R. H. Robertson
R. H. Robertson
Robert Henderson Robertson
April 29, 1849
|Died||June 3, 1919 (aged 70)|
Nehasane, Hamilton County, New York
Robert Henderson Robertson (April 29, 1849 – June 3, 1919) was an American architect who designed numerous houses, institutional buildings and churches.
Life and career
Robertson was born in Philadelphia of Scottish parents Archibald Robertson and Elizabeth Henderson. He was educated in Scotland, then graduated from Rutgers College in 1869. He apprenticed for several years in Philadelphia with Henry A. Sims, then moved to New York to work first for George B. Post, then in 1873-74 for Edward Tuckerman Potter. Having completed one of the first houses in America that manifested the "Queen Anne style", a cottage for Theodore Timson in Sea Bright, New Jersey (1875), he formed a partnership with Potter's half-brother, William Appleton Potter, who also trained with Post. The partnership lasted from 1875 to 1881, working in a free Gothic Revival style; Robertson, the junior partner, appears to have been responsible for the firm's residences. In the 1880s, working on his own, he fell under the influence of H.H. Richardson's "Richardsonian Romanesque" a freely-handled revival style that depended for its effect on strong massing and the bold use of rustication. In the 1890s, in the wake of the "White City" of the World's Columbian Exposition, Chicago, he began to work in a classical style.
He married Charlotte Markoe, and they had one son.
Potter & Robertson
During his New York partnership with William Appleton Potter, from 1875 to 1881, the firm produced summer vacation cottages in Newport, Rhode Island, and the Jersey Shore, beginning with the Bryce Gray residence in Long Branch c.1877, now demolished. Potter and Robertson also designed:
- South Congregational Church (1871–1875) – Springfield, Massachusetts
- Phillips Presbyterian Church (1873)
- Brown University Library (1875)
- Stuart Hall (1875–77) – Princeton Theological Seminary
- Witherspoon Hall (1875–77) – Princeton University
- Brown University Library (1875) – Providence, Rhode Island
- University Hotel (1875–77) – Princeton, New Jersey, demolished
- Grace Church Chapel (1876) – East 14th Street; the third chapel for Grace Church, and the second on this site, replacing one that burned down in 1872; demolished.
- Alpha Kappa Lodge (1876) – Williams College, Williamstown, Massachusetts.
- St. Augustine's Episcopal Church and Mission House (1876–77) – 107 East Houston Street
- Commodore Charles H. Baldwin House (1877–78) – Newport, Rhode Island; a multi-gabled essay in the Queen Anne style showing the influence of Norman Shaw, and H. H. Richardson's Newport residence for William Watts Sherman (1874–76).
- "Hillside", also known as the Adam-Derby House (1878) – Oyster Bay, New York, for Sarah Sampson Adam. The partnership's only documented house on the Long Island Gold Coast is also in the Queen Anne style.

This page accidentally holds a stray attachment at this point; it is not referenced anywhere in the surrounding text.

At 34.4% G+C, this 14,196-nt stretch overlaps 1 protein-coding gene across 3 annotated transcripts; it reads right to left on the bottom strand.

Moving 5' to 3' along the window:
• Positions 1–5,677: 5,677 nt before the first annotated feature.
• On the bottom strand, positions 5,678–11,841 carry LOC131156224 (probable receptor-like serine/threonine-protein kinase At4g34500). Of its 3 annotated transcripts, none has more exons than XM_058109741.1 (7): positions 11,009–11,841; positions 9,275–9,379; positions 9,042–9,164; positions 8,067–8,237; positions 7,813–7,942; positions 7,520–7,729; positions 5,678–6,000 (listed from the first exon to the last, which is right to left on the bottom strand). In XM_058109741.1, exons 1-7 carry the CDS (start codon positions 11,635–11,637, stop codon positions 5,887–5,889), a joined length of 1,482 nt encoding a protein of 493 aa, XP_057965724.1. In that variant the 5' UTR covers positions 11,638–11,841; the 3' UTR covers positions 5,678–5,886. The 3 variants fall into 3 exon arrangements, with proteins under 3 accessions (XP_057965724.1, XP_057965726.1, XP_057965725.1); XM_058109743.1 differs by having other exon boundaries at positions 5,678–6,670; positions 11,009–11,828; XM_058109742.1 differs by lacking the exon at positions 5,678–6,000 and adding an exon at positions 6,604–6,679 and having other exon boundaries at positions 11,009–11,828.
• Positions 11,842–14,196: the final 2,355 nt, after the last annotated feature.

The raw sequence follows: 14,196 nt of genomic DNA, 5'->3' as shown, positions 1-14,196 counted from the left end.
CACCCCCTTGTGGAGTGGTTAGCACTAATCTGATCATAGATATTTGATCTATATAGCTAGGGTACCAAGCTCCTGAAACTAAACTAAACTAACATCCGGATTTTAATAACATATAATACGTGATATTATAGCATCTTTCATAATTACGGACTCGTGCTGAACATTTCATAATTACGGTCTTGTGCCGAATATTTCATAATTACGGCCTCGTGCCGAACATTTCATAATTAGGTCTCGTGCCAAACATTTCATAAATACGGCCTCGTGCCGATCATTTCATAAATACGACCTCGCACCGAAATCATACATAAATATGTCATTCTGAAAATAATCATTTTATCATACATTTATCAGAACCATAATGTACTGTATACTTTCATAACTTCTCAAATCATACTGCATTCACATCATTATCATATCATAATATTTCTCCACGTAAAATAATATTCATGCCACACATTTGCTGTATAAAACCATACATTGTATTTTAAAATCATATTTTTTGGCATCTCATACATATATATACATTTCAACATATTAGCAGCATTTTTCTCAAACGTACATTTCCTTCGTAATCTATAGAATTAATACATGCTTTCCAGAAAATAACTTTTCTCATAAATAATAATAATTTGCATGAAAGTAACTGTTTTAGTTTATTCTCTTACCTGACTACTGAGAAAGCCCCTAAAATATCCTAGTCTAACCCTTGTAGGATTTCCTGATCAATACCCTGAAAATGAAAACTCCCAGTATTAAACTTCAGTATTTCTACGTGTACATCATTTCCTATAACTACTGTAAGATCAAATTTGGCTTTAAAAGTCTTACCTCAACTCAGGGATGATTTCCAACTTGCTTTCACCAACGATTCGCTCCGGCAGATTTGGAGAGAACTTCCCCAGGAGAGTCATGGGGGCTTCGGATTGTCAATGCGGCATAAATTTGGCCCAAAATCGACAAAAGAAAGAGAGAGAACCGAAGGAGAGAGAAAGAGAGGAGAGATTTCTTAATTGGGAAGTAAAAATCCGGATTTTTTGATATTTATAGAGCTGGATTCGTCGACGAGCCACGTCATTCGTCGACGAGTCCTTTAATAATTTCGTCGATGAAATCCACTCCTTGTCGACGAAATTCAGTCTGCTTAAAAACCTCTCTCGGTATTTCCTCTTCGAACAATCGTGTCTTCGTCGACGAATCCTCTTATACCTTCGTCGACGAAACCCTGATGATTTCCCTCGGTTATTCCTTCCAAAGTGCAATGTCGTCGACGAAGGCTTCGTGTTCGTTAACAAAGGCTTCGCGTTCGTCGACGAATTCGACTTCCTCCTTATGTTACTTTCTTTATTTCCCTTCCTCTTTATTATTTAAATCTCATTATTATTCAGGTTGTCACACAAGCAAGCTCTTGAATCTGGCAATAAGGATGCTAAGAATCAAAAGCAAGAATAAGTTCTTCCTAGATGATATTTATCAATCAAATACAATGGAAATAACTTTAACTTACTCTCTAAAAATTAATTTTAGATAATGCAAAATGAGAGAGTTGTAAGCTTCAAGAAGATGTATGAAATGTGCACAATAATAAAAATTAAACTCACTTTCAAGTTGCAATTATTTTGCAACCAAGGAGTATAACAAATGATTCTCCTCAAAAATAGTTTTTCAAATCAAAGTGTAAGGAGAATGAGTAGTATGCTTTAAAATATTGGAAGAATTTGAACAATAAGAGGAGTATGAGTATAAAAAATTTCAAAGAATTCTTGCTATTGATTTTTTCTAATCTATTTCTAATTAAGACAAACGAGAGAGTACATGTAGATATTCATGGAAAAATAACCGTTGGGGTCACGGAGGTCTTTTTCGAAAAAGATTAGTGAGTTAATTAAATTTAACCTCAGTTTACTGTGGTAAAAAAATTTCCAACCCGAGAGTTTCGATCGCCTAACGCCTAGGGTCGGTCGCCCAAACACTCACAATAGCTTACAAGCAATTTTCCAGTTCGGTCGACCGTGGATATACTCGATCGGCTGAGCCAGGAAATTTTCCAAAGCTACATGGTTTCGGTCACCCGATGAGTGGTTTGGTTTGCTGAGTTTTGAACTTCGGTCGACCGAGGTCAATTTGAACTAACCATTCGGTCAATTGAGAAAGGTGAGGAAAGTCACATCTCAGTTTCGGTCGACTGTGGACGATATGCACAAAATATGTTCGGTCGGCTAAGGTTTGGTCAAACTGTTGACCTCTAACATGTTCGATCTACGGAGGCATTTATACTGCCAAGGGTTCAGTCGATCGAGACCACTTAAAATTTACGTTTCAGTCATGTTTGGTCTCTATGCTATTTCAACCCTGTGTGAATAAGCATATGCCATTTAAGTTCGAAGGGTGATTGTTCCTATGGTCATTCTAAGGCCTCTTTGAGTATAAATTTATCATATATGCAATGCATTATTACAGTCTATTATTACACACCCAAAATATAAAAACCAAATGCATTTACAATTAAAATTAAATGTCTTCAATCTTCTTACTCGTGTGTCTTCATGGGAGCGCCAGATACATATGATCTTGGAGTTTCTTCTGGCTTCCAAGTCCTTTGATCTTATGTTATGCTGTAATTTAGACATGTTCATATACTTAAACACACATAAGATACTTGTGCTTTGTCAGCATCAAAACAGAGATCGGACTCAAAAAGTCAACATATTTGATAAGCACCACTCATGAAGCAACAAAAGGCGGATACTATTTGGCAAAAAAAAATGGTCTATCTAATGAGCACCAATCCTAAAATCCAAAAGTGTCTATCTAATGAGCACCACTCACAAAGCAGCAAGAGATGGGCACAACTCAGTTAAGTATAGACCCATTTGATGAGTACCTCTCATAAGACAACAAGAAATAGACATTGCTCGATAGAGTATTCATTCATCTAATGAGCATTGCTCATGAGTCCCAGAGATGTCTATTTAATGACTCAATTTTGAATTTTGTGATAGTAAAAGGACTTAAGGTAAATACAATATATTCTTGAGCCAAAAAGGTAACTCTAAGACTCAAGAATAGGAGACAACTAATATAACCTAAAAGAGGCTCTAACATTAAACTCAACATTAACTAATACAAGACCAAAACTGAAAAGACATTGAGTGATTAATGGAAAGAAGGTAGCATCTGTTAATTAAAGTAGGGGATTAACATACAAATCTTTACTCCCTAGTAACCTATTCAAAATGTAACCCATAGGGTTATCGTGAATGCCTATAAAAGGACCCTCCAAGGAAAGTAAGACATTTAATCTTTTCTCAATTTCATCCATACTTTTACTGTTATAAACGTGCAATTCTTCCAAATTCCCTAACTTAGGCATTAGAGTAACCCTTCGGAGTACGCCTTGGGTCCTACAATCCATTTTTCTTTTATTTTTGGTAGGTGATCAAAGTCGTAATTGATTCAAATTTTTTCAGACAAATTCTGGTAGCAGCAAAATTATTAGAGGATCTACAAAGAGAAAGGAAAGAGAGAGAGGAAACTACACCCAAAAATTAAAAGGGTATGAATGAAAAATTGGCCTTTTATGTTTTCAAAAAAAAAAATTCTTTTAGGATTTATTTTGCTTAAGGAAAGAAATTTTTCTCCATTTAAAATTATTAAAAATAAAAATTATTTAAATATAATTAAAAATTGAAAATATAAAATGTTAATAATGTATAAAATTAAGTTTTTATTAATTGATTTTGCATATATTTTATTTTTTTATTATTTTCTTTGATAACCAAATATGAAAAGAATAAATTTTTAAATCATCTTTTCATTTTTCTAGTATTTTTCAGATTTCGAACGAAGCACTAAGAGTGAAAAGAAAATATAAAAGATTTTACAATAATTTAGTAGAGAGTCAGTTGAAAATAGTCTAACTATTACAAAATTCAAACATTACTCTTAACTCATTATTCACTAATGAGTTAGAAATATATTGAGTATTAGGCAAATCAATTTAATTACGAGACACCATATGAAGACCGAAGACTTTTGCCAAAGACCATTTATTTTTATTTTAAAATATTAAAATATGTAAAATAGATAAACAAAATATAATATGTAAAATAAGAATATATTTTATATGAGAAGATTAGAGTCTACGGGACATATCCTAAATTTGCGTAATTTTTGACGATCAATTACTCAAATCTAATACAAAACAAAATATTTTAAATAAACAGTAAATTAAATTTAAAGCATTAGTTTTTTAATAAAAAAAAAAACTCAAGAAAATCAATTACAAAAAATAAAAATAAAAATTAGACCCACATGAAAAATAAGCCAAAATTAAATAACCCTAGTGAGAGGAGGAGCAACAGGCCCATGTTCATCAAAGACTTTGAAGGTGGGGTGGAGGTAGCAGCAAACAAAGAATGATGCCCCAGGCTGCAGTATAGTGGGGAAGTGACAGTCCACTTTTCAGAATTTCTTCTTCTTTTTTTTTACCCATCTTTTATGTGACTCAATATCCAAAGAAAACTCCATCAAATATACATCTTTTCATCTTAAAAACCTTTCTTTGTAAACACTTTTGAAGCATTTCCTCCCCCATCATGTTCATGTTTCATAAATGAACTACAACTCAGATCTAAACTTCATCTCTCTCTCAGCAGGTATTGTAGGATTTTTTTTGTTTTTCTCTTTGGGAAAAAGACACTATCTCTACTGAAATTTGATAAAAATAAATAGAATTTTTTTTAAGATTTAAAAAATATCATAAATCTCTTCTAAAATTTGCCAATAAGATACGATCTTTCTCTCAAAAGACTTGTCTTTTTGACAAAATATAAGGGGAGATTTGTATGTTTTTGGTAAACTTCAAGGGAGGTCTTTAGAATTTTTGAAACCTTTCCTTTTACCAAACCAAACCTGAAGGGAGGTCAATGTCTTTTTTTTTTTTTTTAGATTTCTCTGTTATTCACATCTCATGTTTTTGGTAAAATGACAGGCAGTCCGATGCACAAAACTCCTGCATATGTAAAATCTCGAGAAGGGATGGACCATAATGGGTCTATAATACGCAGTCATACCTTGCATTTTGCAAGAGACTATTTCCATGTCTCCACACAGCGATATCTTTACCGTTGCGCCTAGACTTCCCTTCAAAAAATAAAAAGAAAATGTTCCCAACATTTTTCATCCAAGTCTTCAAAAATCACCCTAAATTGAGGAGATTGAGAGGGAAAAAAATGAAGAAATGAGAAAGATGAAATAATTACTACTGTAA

- Christ Episcopal Church (1878) – Oyster Bay, Long Island; altered by Delano & Aldrich in 1925, who encased the domestic-looking church in stone.
- St. James Protestant Episcopal Chapel, known as the Church of the Presidents (1879) – Long Branch, New Jersey
Robertson's Park Row Building (1899) at 15 Park Row, built for August Belmont, was, for a brief period, the world's tallest office building. Among his many other commissions in New York City and elsewhere:
- St. James Episcopal Church (1881) – East 71st Street & Madison Avenue. Altered by Ralph Adams Cram and others. Collapsed tower replaced by a spire, 1950.
- Church of the Holy Spirit (1881–83) – 775 Madison Avenue, demolished 1905
- Madison Avenue Presbyterian Church (1881–84) – East 60th Street & Madison Avenue, demolished
- 23 East 67th Street (1882–83) – Redesigned in the neo-Federal style and an additional storey added by Sterner and Wolfe in 1919.
- Mott Haven (138th Street) Railroad Station (1885–86) – demolished
- YWCA Building (1885–87) – 7-11 East 15th Street. Now used by the Soka Gakkai International-USA Cultural Center, the Buddhist Association for Peace, Culture and Education.
- Drew Theological Seminary Library (1886) – Madison, New Jersey. Published in The American Architect and Building News 20 March 1886.
- "Sunnymede", Dr. Francis H. Markoe house (1886–87) – Southampton, Long Island. Dr Markoe was Robertson's brother-in-law.
- Knox Presbyterian Church (1887) – 252 East 72nd Street, now known as St. John the Martyr Roman Catholic Church (Manhattan)
- Bushnell House (1887–88) – 838 East High Street, Springfield, Ohio. Built for Asa Bushnell and his wife Ellen, and now a funeral home, the Bushnell House exemplifies Robertson's Richardsonian Romanesque style. It is part of Springfield's East High Street Historic District, which is listed on the National Register of Historic Places.
- "Wyndcote", Robertson's residence (1887–88) – Southampton, Long Island.
- Phelps Stokes-J.P. Morgan, Jr. House (1888) – 231 Madison Avenue; Robertson significantly enlarged this Italianate mansion, which was originally built in 1852-53. A New York City landmark.
- Christ Church (1887–89) – Poughkeepsie, New York
- "Hammersmith Farm" (1887–89) – Newport, Rhode Island, for John W. Auchincloss
- Jan Hus Bohemian Brethren Church (1888) – 347 East 74 Street
- Rutgers Presbyterian Church Chapel (1888) – West 73rd Street; named after the same man, Col. Henry Rutgers, as Rutgers University
- Margaret Louisa Home (1889–91) – 14-16 East 16th Street
- St. Luke's Episcopal Church (1889–90) – 73 South Fullerton Avenue, Montclair, New Jersey
- 13 East 71st Street (1891–92) – town house
- Church of the Messiah and Incarnation (1892) – Greene Avenue, Brooklyn. Completed the design of James H. Giles.
- St Luke's Church (1892) – Convent Avenue, Hamilton Heights (Manhattan) Within the Hamilton Heights Historic District,
- Pequot Library (1893) – Southport, Connecticut. Meticulously restored in 2008.
- American Tract Society Building (1894–95) – 150 Nassau Street Combining elements of Renaissance Revival and Romanesque Revival styles, this is one of the earliest steel-framed structures; it is clad in gray Westerly granite, gray Roman brick and tan architectural terracotta. A New York City landmark.
- Engine Company 55 Firehouse (1895) – Fire Department of New York), 363 Broome Street, Manhattan. A New York City landmark.